Kitten Play: Rough Isn't Right
Kitten Play: Rough Isn’t Right
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Congratulations on acquiring your new kitten! We know that having an addition to the family can be an exciting and fun time. In order to maintain a healthy relationship with your new cat, it is important to teach him (or her) the proper way to play and interact with you and other members of your household.
Play is an important part of kitten development. Kittens use play to explore their environment, to establish social relationships, and to learn their boundaries. During normal kitten development, kittens begin socializing with their littermates at 4-7 weeks. From weeks 7-14, kittens have their most active play period, but the kitten-like play behavior usually persists in cats up to 2 years of age. Hand-raised kittens or kittens that are weaned too early lack normal socialization opportunities that they would normally get with littermates and their mother and may require special attention during play time. Appropriate kitten play should be started at an early age, and it may be up to you to properly socialize your kitten in order to minimize the risk of painful bites, scratches or other inappropriate behavior.
Because play is an essential part of kitten development, set aside some time every day to play with your kitten. Use a variety of toys such as ping-pong balls, soft stuffed animals, crinkly paper objects, feather toys and non-chewable sticks. Provide positive reinforcement of good play behavior. Play in itself can be used as a reward, but you can also provide treats and verbal praise for appropriate play behavior. Independent play is also important for establishing a healthy kitten lifestyle, so be sure to provide plenty of toys for your kitten to enjoy while you are away.
If your kitten is already showing signs of rough play, it is important to address this issue as soon as possible. At the first sign of aggressive play, quickly remove your hands or feet from their reach. Hands should only be associated with petting, comforting and positive interaction with your kitten. Re-direct their attention with a proper toy from a distance or simply leave the room. They should NOT be allowed to continue playing with fingers or toes. If your kitten is using his claws too frequently and is scratching his people playmates, re-direct this scratching to a scratching post. Scratching posts, especially those with a toy at the top, are also a great way to introduce your kitten to his proper place for scratching. Rewarding a kitten after using the scratching post is important in order to encourage appropriate scratching behavior.
While positive reinforcement of good behavior is the best training method, surprise aversive techniques or remote punishment such as a water spray or loud noise at the beginning of aggressive play may aid in discouraging bad behavior. Please consult with your veterinarian or behavioral specialist before trying these techniques.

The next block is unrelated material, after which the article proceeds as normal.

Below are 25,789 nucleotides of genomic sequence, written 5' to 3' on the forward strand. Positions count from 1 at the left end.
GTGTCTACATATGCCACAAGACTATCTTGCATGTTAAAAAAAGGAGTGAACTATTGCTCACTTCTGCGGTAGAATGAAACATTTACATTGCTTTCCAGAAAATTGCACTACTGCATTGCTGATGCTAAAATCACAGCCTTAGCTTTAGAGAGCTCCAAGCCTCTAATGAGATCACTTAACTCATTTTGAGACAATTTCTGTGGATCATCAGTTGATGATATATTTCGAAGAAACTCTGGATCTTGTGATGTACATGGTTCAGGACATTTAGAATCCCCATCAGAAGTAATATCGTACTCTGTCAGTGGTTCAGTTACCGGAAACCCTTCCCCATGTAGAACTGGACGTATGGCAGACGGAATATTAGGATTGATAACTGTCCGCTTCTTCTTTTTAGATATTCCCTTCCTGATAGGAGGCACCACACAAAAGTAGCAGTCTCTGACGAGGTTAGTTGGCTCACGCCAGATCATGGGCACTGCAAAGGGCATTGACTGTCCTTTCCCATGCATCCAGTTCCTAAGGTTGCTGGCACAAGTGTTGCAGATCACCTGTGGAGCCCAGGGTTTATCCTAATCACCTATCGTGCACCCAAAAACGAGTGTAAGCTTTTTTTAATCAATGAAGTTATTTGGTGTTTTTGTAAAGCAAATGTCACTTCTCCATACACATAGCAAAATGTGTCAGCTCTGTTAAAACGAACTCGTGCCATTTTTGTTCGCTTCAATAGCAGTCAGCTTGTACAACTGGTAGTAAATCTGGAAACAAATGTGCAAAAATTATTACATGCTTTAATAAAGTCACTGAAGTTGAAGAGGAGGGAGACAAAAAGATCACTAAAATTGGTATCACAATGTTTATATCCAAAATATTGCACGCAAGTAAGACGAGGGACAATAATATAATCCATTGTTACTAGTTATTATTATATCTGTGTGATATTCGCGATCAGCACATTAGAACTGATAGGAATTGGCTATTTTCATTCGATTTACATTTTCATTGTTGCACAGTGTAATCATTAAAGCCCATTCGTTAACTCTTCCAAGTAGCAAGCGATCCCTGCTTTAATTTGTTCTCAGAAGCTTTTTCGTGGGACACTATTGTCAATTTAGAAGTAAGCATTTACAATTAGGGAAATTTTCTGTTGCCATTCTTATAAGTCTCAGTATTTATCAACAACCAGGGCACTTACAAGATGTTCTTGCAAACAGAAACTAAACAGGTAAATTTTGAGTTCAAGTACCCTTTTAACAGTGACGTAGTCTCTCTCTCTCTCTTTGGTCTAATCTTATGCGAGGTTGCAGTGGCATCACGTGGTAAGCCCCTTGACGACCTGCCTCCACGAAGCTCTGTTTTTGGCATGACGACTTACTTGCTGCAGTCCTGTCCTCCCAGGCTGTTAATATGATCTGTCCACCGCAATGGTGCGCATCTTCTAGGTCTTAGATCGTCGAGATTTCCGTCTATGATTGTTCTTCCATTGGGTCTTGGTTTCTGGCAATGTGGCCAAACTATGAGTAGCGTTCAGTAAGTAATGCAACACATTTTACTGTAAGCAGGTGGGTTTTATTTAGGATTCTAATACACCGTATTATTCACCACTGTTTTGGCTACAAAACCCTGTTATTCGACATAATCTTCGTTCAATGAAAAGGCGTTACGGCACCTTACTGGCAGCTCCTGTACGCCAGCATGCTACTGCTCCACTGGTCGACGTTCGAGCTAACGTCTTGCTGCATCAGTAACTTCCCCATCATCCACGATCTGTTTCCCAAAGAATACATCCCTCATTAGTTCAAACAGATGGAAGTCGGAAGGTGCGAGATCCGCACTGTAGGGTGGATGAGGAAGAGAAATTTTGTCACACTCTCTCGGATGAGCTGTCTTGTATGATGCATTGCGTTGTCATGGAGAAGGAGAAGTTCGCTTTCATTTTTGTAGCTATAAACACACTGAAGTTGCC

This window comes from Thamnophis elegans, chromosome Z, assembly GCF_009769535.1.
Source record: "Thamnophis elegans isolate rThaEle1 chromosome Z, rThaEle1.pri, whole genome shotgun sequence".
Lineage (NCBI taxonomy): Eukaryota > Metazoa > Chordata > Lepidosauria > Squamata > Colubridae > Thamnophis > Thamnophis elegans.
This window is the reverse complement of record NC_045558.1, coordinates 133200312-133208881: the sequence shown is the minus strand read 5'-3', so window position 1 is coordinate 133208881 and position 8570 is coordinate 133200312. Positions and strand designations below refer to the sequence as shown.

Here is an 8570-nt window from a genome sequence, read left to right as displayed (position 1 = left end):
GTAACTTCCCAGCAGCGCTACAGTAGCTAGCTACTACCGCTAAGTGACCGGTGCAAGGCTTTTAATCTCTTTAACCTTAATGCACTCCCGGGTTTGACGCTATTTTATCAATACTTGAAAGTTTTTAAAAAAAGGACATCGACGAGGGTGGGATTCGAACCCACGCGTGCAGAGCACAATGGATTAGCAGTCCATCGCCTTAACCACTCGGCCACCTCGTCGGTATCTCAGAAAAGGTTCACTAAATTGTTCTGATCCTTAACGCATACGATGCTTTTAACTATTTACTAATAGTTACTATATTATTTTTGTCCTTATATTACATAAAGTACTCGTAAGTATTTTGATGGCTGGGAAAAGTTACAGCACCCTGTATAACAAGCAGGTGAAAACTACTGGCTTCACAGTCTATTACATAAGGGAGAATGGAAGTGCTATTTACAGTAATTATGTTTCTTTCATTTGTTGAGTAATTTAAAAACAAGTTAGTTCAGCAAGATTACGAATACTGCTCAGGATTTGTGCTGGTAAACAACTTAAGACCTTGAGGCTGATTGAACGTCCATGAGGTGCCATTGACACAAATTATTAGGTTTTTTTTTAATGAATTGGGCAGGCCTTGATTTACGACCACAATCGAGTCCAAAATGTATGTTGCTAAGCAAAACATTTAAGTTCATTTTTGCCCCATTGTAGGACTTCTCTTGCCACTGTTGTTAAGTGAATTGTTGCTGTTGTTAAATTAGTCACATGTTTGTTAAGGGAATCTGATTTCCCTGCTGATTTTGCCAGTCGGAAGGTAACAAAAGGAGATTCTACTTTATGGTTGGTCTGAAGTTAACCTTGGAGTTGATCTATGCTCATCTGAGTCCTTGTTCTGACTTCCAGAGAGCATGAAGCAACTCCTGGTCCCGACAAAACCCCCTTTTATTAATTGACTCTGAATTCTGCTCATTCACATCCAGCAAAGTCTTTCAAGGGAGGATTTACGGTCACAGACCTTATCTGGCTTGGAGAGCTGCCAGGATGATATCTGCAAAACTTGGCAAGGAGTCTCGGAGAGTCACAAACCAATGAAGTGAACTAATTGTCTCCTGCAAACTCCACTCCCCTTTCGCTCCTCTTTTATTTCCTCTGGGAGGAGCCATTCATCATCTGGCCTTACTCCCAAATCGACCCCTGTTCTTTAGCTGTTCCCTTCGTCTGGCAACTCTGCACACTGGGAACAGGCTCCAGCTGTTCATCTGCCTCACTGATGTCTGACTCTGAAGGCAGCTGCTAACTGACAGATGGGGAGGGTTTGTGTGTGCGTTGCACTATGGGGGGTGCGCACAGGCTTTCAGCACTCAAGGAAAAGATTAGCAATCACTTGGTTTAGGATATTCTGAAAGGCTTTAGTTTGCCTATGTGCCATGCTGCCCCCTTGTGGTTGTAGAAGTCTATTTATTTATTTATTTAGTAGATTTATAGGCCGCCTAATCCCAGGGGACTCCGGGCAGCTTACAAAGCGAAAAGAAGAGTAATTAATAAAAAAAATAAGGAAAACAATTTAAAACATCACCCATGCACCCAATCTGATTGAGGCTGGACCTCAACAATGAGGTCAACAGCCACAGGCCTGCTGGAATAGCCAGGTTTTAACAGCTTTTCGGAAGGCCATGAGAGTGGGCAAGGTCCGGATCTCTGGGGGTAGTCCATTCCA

NEVER use your fingers or toes to play with the kitten. What might be cute at 10 weeks is painful at 10 months! Responding to a kitten’s forceful rough play with force is inappropriate and must be avoided. Never hit, swat at, or scruff your kitten as this may inadvertently injure your kitten. They may also develop into a fear of people and may even cause the kitten to become aggressive towards hands and feet if they learn to associate them with fear or pain. Yelling is also inappropriate because a young kitten will become fearful of your voice. Their ears are far more sensitive to sound so yelling can be extremely loud and frightening to them; a stern voice would be far more productive in getting their attention.
Do not attempt to pick up your kitten during rough play as this may result in injury to someone. Picking up the kitten may also be perceived as a reward, or may confuse the kitten because he may not associate the rough play with the physical removal from play.
As with all training methods, consistency is the key to success. Everyone in your household should understand and implement these methods to reinforce positive, non-aggressive kitten play. Young children should always be supervised during their time with the kitten.
Cat scratches and bites should be washed thoroughly with soap and water. Puncture wounds require immediate medical attention.
- Training Do’s
- Encourage acceptable behavior
- Set aside playtime everyday
- Reward good play behavior with treats, affection, or praise
- Redirect undesirable behavior
- Provide a positive alternative
- Avoid situations that provoke this behavior
- Remove yourself from play immediately & ignore kitten if play becomes rough
- Consistency is key: have house “rules” for playing with the kitten
- Encourage acceptable behavior
- Training Don’ts
- Never use hands or feet as a toy
- Don’t scruff, tap your kitten on its nose, or hit your kitten
- Don’t yell at your kitten
- Don’t pick up kitten to remove from behavior, as this can reinforce the behavior
If your kitten does not respond to gentle play, or exhibits persistent aggression and/or other problems, consult with your veterinarian as soon as possible.
*This article may not be reproduced without the written consent of the UC Davis School of Veterinary Medicine.